Special to Globe and Mail Update
Somalilandsun – On Oct. 10, 1970, Canada officially recognized mainland China’s Communist government. This bold step ended the fiction that an aging group of anti-communists in Taiwan spoke for a billion Chinese. Canada’s move ended the diplomatic logjam on the issue, and facilitated a flood of successive recognitions by Western governments.
The stakes were high for the government of Pierre Trudeau. U.S. president Richard Nixon, champion of American anti-communism, opposed this China initiative. But he relented and with a visit in 1972, Mr. Nixon initiated negotiations to recognize China’s government. The move ended years of schizophrenic denial on the part of the U.S. political establishment and altered the subsequent course of the Cold War.
Canada now has a similar opportunity to be a catalyst for change, not by recognizing a great power, but by giving recognition to humble Somaliland. The inauguration of the country’s government that will emerge from today’s elections could become an important date for Canadian foreign policy – and perhaps for the international system as a whole – if Prime Minister Paul Martin were to travel to the capital city of Hargeisa for the inauguration of Somaliland’s newly-elected government.
Somaliland is a small outpost of order in the chaotic Horn of Africa. It was a British protectorate during the colonial period, but hastily entered into federation with the former Italian Somaliland just days after independence in 1960. It was an unhappy union.
Ultimately, Somaliland’s struggle for independence from the warlord government of Mohamed Siad Barre in Mogadishu culminated in a series of massacres in 1989 that killed 50,000 Somalilanders. When Somalia’s government collapsed in 1991, Somaliland declared its independence.
In just over a decade of de facto autonomy, Somaliland’s accomplishments are impressive – especially when compared to the fate of the rest of Somalia. While factions there have accomplished little aside from endless internecine fighting through their respective militia, Somalilanders have built a state.
Somaliland’s government has worked to rehabilitate roads and ports. A central bank manages an official currency with relatively stable exchange rates. Police and courts maintain order. These functions are carried out despite an official budget of just $30-million (U.S.) supplemented by remittances from a scattered diaspora.
Somaliland has also constructed the political foundations of a functioning democracy. In a 2001 referendum widely perceived by Somalilanders as an endorsement of their independence, 97 per cent of voters endorsed a constitution reaffirming the country’s independence.
Since then, local and presidential elections have been held. Outside observers have deemed these elections to have been largely free and fair. Indeed, in the 2003 presidential election, the incumbent candidate won by just 80 votes out of 500,000. The opposition party, based around prominent fighters in the independence struggle, accepted the results.
So why does the rest of the world insist that Somaliland is ruled by the fictional state of Somalia? Part of the problem rests in a political and legal compact among African leaders not to alter post-colonial boundaries, irrespective of realities on the ground, which resonates with a broader international commitment not to alter borders. But Somaliland has a strong legal case for recognition, even under these restrictive criteria.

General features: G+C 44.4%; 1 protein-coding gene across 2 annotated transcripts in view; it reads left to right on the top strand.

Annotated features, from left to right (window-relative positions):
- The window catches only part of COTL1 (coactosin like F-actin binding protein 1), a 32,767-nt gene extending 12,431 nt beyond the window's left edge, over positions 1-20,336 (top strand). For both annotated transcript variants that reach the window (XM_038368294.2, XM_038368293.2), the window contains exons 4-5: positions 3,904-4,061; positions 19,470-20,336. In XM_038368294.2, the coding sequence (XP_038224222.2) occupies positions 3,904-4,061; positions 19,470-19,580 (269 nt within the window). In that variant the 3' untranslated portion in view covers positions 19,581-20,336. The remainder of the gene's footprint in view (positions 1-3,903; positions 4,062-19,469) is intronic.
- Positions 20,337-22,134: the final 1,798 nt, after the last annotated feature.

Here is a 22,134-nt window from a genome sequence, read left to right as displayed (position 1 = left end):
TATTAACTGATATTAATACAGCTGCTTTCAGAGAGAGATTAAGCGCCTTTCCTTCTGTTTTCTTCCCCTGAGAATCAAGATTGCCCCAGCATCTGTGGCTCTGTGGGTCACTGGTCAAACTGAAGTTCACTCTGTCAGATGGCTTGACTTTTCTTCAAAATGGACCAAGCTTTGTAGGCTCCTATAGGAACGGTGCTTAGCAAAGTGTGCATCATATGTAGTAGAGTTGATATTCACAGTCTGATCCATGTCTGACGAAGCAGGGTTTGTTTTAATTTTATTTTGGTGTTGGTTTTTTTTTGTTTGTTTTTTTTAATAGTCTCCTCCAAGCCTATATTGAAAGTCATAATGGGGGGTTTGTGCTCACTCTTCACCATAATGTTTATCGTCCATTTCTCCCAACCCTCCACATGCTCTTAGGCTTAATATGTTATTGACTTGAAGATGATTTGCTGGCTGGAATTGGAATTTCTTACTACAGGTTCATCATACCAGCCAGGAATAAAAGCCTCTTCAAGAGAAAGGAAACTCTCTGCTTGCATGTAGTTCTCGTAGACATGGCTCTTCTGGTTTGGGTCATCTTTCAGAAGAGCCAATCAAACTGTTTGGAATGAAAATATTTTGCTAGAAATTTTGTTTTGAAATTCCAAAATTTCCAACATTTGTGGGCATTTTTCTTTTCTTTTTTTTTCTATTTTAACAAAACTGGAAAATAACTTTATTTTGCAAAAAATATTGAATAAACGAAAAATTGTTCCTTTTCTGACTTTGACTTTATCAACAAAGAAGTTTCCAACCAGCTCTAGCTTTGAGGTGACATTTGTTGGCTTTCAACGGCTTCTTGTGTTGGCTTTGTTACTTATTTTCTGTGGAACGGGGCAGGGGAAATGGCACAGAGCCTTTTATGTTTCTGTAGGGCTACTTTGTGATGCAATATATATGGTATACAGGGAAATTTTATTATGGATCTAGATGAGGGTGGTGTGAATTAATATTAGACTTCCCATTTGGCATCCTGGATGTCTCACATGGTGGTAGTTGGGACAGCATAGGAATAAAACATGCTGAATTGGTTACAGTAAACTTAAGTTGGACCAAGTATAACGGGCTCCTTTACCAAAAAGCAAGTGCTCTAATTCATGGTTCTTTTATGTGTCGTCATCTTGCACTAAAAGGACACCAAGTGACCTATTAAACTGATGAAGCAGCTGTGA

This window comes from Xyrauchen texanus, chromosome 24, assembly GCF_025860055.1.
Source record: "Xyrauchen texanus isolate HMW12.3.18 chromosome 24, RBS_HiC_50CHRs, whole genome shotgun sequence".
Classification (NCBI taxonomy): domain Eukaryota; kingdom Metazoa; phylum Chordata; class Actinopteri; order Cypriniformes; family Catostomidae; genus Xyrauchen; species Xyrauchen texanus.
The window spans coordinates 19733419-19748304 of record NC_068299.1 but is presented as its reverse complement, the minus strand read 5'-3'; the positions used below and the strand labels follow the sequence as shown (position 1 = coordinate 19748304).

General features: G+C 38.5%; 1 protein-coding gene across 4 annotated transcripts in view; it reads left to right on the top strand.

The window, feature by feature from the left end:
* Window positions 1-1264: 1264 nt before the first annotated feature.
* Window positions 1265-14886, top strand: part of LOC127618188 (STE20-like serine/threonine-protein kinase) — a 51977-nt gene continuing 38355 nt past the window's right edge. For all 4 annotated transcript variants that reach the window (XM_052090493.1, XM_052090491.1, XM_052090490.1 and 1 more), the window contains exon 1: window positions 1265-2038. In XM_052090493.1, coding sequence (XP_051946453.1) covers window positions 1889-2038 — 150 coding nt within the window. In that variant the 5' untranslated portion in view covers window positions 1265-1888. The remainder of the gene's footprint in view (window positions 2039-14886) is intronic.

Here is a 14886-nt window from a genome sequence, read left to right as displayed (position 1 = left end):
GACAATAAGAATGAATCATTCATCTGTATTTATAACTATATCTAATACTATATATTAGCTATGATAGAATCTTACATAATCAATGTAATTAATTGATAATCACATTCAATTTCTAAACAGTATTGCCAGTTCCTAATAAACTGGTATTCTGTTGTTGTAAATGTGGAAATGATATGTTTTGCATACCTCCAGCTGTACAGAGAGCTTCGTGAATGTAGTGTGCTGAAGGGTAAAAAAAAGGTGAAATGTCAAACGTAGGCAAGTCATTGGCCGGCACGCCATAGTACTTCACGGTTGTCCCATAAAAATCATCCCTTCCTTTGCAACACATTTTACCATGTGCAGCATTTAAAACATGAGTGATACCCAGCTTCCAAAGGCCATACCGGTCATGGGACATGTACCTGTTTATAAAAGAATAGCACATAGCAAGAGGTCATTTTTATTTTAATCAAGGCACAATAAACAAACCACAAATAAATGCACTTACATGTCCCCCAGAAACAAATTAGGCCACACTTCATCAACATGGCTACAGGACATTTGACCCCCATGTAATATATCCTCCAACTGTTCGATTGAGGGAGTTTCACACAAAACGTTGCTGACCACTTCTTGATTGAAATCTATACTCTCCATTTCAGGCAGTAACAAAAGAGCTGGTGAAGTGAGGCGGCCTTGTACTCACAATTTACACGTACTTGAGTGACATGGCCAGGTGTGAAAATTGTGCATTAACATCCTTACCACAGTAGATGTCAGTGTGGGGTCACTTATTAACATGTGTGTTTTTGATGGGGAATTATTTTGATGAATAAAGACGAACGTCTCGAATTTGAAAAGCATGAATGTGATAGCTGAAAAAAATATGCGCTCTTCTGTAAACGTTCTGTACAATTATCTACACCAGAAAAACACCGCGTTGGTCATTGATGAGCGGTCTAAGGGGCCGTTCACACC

It is not international law that blocks recognition of Somaliland, but politics. Member states of the African Union and Arab League are reluctant to deviate from an insistence on the sanctity of borders. To do so, they argue, would be to open the lid on a Pandora’s box of interminable territorial revision. More cynically, internationally guaranteed borders relieve them from the responsibilities and the inconvenience of actually governing the territory they claim and of earning the support of the population that lives in it.
All is not perfect is Somaliland: Journalists have recently been arrested and the autonomy of the judiciary is sometimes questioned. But little leverage is gained by excluding the possibility of formal recognition. Outsiders have deferred to African leaders on the issue for too long.
By initiating negotiations to recognize Somaliland, Canada would signal that respect for a state’s sovereignty depends on democratic legitimacy, developmental performance, human rights, and basic issues of governance. It flows from a demonstrated ability by political authorities to fulfill the “responsibility to protect” their population, not from their capacity to control the capital and its outskirts.
Such a move would not destabilize the continent. Indeed, South Africa looks favourably upon Somaliland’s independence and just last year recognized the independence of the Saharan Arab Democratic Republic (formerly Western Sahara), in a break with long-standing African practices. Moreover, it would challenge a crippling regional consensus on the sanctity of borders that in recent decades has contributed very little to peace, order or good government in Africa.
The Martin government should take the lead on diplomatic recognition and follow up with a generous aid package. Somaliland is precisely the kind of problem in which bold diplomacy by Canada can make a real difference.
Jean Daudelin teaches international affairs at Carleton University.
Lee Seymour is a PhD candidate in political science at Northwestern University and at the Institut d’études politiques in Paris.
Published Thursday, Sep. 29 2005, 1:15 AM EDT
Last updated Wednesday, Apr. 08 2009, 12:54 AM EDT